4) Take un-made-up antibiotics if your doctor will allow it, and every other medicine you might conceiveably need.
5) Give the airline plenty of notice of any special requirements.
6) Try to find an inclusive, welcoming resort/hotel/B&B if possible. You can often get a feel by asking a few questions and seeing what their response is, whether they seem as if they would take your family's differences in their stride or not. Some companies specialise in Family Holidays, such as Scott Dunn and Tots Too, and will be happy to discuss your needs and make recommendations based on that. some resorts will have special passes/access for children with disabilities, such as Disneyland.
7) Plan your journeys carefully. Think of them as a mini holiday in themselves and take time to pack everything you will need to get from A to B happily and without stress. I always pack as big a bag as I can that will fit comfortably in the overhead locker, such as a cabin suitcase. There's enough room for everything from spare clothes, more spare clothes, pyjamas, masses of tempting healthy snacks and treats, a basic medical kit, tiny fun toiletries and as many new, unplayed-with-before small toys, stickers, colouring books and so on as I can squeeze in it. My girls love a rag doll with plasters, comb, bandages, hairclips and so on.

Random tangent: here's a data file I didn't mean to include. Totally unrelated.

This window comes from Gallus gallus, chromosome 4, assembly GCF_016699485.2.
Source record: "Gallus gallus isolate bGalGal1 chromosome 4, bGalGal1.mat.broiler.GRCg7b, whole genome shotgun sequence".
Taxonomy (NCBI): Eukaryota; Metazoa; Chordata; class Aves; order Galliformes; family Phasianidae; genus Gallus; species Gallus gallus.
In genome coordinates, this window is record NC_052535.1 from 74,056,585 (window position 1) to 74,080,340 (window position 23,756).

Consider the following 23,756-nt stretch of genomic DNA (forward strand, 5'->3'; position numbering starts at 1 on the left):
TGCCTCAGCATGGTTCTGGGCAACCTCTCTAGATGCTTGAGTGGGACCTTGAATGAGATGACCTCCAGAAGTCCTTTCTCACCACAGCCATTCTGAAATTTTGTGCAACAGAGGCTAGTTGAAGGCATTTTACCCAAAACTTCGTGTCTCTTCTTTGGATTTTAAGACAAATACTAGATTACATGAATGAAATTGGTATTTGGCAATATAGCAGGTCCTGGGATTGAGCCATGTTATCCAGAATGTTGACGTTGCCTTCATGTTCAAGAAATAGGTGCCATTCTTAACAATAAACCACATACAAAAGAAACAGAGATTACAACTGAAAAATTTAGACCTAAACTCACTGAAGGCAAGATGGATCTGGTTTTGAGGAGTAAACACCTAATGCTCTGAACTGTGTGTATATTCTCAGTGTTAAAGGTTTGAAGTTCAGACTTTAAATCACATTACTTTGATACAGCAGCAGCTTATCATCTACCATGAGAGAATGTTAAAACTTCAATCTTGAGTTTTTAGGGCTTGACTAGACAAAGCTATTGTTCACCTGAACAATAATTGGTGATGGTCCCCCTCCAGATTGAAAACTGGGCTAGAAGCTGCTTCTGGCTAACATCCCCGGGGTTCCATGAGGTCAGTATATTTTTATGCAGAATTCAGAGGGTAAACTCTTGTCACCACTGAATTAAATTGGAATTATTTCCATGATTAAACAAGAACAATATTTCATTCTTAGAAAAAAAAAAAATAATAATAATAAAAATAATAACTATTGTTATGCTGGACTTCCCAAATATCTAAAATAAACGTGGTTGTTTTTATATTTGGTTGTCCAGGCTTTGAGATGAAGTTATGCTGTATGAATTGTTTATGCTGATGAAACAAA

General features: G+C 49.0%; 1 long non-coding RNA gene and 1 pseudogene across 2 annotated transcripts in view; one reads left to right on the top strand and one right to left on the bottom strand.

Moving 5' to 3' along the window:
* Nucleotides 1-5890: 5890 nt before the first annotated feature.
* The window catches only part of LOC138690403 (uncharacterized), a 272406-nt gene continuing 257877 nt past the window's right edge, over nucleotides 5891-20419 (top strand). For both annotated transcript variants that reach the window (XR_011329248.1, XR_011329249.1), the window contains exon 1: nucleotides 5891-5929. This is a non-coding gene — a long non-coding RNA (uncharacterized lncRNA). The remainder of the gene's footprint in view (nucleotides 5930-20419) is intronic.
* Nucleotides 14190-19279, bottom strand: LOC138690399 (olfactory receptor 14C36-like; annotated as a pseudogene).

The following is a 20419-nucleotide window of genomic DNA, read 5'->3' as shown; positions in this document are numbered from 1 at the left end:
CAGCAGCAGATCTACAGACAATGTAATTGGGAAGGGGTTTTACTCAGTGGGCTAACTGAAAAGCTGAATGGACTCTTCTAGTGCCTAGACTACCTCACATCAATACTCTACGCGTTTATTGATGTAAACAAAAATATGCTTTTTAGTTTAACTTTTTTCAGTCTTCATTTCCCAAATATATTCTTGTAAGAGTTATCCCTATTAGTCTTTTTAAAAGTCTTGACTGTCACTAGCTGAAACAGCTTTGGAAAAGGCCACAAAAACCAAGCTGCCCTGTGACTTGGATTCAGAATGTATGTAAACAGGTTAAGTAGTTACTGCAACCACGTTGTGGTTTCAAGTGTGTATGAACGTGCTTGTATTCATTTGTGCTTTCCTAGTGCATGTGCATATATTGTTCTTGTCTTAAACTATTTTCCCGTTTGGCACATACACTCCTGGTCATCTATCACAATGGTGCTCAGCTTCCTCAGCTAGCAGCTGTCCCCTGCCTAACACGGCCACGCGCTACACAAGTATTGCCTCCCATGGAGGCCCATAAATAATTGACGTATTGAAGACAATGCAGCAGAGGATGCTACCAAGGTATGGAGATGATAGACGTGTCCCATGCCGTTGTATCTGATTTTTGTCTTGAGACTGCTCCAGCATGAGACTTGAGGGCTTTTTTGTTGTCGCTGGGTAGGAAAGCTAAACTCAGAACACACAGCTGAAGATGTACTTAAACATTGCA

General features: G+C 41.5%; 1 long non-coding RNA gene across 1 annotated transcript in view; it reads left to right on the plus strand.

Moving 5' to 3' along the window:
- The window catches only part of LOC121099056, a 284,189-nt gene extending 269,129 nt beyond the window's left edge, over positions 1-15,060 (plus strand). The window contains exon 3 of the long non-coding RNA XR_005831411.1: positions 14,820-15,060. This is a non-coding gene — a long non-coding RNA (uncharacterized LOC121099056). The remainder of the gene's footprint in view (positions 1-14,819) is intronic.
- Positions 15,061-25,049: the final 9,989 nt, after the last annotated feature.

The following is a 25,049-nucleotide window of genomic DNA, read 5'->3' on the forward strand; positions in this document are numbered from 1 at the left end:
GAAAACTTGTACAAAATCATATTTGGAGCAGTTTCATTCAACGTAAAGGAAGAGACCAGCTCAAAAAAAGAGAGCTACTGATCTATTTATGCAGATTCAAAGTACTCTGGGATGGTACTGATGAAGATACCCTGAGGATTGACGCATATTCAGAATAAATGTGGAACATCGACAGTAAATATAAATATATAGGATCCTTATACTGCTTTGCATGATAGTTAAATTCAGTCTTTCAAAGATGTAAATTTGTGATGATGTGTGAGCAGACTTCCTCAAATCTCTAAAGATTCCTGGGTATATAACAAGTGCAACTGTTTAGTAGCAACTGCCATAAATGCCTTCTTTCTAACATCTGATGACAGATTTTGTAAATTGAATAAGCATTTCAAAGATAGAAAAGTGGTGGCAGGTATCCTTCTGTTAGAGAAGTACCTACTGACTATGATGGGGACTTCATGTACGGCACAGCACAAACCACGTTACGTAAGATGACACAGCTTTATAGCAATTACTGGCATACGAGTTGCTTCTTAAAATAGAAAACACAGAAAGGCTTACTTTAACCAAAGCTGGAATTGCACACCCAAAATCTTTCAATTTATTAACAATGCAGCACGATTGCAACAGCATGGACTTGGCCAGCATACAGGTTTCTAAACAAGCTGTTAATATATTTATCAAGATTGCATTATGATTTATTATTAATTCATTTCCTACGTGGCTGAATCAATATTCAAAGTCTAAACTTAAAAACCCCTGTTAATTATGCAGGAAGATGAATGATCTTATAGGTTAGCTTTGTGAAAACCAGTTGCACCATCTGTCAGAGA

It's also worth investing in noise-limiting children's headphones as they will actually fit, and your child might keep them on long enough to watch a whole film. Don't forget a sunhat, shades and sunscreen to pop on when you arrive if going somewhere hot.